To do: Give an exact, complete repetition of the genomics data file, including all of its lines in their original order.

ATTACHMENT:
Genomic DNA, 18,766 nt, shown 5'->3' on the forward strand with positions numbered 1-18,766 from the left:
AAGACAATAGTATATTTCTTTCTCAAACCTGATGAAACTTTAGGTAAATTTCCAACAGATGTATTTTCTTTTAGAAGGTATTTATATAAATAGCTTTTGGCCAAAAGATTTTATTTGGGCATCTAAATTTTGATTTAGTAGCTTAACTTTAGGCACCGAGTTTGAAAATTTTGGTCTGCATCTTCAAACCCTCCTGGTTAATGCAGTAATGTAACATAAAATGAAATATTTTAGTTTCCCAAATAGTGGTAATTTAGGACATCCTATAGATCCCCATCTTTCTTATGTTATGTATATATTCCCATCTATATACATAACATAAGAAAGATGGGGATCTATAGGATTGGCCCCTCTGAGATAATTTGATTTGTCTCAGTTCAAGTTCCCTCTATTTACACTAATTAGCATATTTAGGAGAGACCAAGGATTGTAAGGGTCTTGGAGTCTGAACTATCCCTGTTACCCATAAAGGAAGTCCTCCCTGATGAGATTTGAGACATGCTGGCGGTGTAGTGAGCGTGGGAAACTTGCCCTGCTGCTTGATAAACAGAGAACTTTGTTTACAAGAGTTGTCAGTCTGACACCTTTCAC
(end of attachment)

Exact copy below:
Genomic DNA, 18,766 nt, shown 5'->3' on the forward strand with positions numbered 1-18,766 from the left:
AAGACAATAGTATATTTCTTTCTCAAACCTGATGAAACTTTAGGTAAATTTCCAACAGATGTATTTTCTTTTAGAAGGTATTTATATAAATAGCTTTTGGCCAAAAGATTTTATTTGGGCATCTAAATTTTGATTTAGTAGCTTAACTTTAGGCACCGAGTTTGAAAATTTTGGTCTGCATCTTCAAACCCTCCTGGTTAATGCAGTAATGTAACATAAAATGAAATATTTTAGTTTCCCAAATAGTGGTAATTTAGGACATCCTATAGATCCCCATCTTTCTTATGTTATGTATATATTCCCATCTATATACATAACATAAGAAAGATGGGGATCTATAGGATTGGCCCCTCTGAGATAATTTGATTTGTCTCAGTTCAAGTTCCCTCTATTTACACTAATTAGCATATTTAGGAGAGACCAAGGATTGTAAGGGTCTTGGAGTCTGAACTATCCCTGTTACCCATAAAGGAAGTCCTCCCTGATGAGATTTGAGACATGCTGGCGGTGTAGTGAGCGTGGGAAACTTGCCCTGCTGCTTGATAAACAGAGAACTTTGTTTACAAGAGTTGTCAGTCTGACACCTTTCAC